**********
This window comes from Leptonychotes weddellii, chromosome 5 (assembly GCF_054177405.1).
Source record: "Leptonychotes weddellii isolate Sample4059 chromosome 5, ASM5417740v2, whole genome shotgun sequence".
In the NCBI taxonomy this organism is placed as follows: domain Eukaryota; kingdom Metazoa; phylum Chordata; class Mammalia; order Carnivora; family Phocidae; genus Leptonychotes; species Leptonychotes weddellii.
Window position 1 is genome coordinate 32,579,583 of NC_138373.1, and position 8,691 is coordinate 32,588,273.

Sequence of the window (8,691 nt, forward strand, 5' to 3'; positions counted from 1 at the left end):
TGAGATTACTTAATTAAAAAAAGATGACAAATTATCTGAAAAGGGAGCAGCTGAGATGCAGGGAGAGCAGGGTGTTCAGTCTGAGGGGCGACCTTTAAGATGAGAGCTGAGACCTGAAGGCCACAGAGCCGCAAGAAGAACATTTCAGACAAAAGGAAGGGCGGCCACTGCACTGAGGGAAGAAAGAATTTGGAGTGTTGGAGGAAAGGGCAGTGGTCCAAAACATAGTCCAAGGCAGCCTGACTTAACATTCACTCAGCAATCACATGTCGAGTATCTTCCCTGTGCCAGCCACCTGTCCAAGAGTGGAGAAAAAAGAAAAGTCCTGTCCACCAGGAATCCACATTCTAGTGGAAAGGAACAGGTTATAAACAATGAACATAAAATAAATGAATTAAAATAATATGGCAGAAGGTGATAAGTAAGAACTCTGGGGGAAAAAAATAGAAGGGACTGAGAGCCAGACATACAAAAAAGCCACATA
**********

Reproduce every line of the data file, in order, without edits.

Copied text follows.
This window comes from Leptonychotes weddellii, chromosome 5 (assembly GCF_054177405.1).
Source record: "Leptonychotes weddellii isolate Sample4059 chromosome 5, ASM5417740v2, whole genome shotgun sequence".
In the NCBI taxonomy this organism is placed as follows: domain Eukaryota; kingdom Metazoa; phylum Chordata; class Mammalia; order Carnivora; family Phocidae; genus Leptonychotes; species Leptonychotes weddellii.
Window position 1 is genome coordinate 32,579,583 of NC_138373.1, and position 8,691 is coordinate 32,588,273.

Sequence of the window (8,691 nt, forward strand, 5' to 3'; positions counted from 1 at the left end):
TGAGATTACTTAATTAAAAAAAGATGACAAATTATCTGAAAAGGGAGCAGCTGAGATGCAGGGAGAGCAGGGTGTTCAGTCTGAGGGGCGACCTTTAAGATGAGAGCTGAGACCTGAAGGCCACAGAGCCGCAAGAAGAACATTTCAGACAAAAGGAAGGGCGGCCACTGCACTGAGGGAAGAAAGAATTTGGAGTGTTGGAGGAAAGGGCAGTGGTCCAAAACATAGTCCAAGGCAGCCTGACTTAACATTCACTCAGCAATCACATGTCGAGTATCTTCCCTGTGCCAGCCACCTGTCCAAGAGTGGAGAAAAAAGAAAAGTCCTGTCCACCAGGAATCCACATTCTAGTGGAAAGGAACAGGTTATAAACAATGAACATAAAATAAATGAATTAAAATAATATGGCAGAAGGTGATAAGTAAGAACTCTGGGGGAAAAAAATAGAAGGGACTGAGAGCCAGACATACAAAAAAGCCACATA